Warner Bros. is to end its decades-old film distribution relationship in Australia and New Zealand with Roadshow Films.

The studio has notified the Australian distributor that its current contract to handle the theatrical releases of Warner titles will not be renewed beyond its expiry at the end of December. Other sources report that theatrical distribution of Warner’s films will instead be handled by Universal from the beginning of 2021.

The move appears to be part of a wider reshuffle and realignment of businesses under the expanded WarnerMedia group. These have already seen streamlining of HBO and the elimination of production capacity.

Roadshow Films’ parent company Village Roadshow Limited announced the shift in a Monday filing to the Australian Stock Exchange.

“After overheads the EBITDA (cash flow) contribution from the Warner Bros. theatrical arrangements was not material to VRL in FY20. VRL does not anticipate that any material impairment or write down of assets will arise as a result of the expiry,” VRL said in the filing.

VRL said that it has not received any notification from Warner whether the separate home entertainment distribution contract will be renewed. That too expires in December.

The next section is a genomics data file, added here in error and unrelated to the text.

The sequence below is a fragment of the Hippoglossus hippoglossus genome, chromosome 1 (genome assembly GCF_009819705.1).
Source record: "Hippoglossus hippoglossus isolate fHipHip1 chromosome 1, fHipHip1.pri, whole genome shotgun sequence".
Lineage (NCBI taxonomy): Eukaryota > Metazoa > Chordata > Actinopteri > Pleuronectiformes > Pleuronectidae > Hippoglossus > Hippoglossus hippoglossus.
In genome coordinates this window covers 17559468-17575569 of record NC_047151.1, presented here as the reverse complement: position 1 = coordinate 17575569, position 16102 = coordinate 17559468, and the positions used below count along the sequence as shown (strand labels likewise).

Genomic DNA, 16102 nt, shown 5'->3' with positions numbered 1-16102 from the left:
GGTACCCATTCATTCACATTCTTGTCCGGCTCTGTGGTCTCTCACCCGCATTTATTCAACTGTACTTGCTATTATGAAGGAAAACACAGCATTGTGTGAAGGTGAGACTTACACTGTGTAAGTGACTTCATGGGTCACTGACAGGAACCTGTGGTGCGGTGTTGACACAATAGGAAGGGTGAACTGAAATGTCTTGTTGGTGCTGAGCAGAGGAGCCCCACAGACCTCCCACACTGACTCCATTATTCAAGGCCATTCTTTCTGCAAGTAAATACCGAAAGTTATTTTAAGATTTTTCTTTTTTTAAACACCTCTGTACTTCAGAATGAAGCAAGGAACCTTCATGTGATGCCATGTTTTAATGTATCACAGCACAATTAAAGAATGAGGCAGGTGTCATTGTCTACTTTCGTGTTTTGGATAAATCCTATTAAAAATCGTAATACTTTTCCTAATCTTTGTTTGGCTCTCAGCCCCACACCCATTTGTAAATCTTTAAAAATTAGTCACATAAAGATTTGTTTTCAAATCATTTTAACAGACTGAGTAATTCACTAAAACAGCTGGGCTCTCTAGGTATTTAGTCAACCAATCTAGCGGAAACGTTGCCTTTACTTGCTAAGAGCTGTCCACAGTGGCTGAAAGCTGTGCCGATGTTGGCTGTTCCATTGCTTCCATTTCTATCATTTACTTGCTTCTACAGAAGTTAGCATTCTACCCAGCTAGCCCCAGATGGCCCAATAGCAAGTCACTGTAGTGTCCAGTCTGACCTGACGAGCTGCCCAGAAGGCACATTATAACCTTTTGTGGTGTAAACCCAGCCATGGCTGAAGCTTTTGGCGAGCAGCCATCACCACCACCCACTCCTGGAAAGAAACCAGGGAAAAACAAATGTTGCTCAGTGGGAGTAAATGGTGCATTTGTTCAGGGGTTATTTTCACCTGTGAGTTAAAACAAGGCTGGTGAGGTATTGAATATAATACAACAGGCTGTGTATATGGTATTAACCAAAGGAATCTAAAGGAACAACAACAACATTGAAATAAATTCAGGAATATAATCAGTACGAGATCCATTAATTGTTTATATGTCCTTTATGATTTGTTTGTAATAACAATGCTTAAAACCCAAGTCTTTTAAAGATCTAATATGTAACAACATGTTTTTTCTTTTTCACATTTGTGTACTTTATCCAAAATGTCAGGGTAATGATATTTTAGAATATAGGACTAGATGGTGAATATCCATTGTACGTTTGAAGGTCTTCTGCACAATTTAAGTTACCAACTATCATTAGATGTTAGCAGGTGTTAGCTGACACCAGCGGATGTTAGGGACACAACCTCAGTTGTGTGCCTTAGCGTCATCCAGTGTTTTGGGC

It went to pains to explain that the expiry of the Warner theatrical relationship would not affect the ongoing BGH takeover of VRL. And it said that the license deal between VRL and Warner Bros. in the theme parks business remains intact.

“VRL maintains its excellent 40 year plus relationship with Warner Bros. in its theme park business, where it operates the Warner Bros. Movie World theme park on the Gold Coast under an ongoing long-term license. VRL does not expect any material impact on other parts of its group,” it said.

Roadshow Films has in many years been Australia’s largest non-studio distributor. It has other supply arrangements with STX and with FilmNation and Village Roadshow Pictures, both of which are partially owned by VRL. In 2019, the top ten films included Roadshow’s “Joker” and Warner Bros.’s “Aquaman.”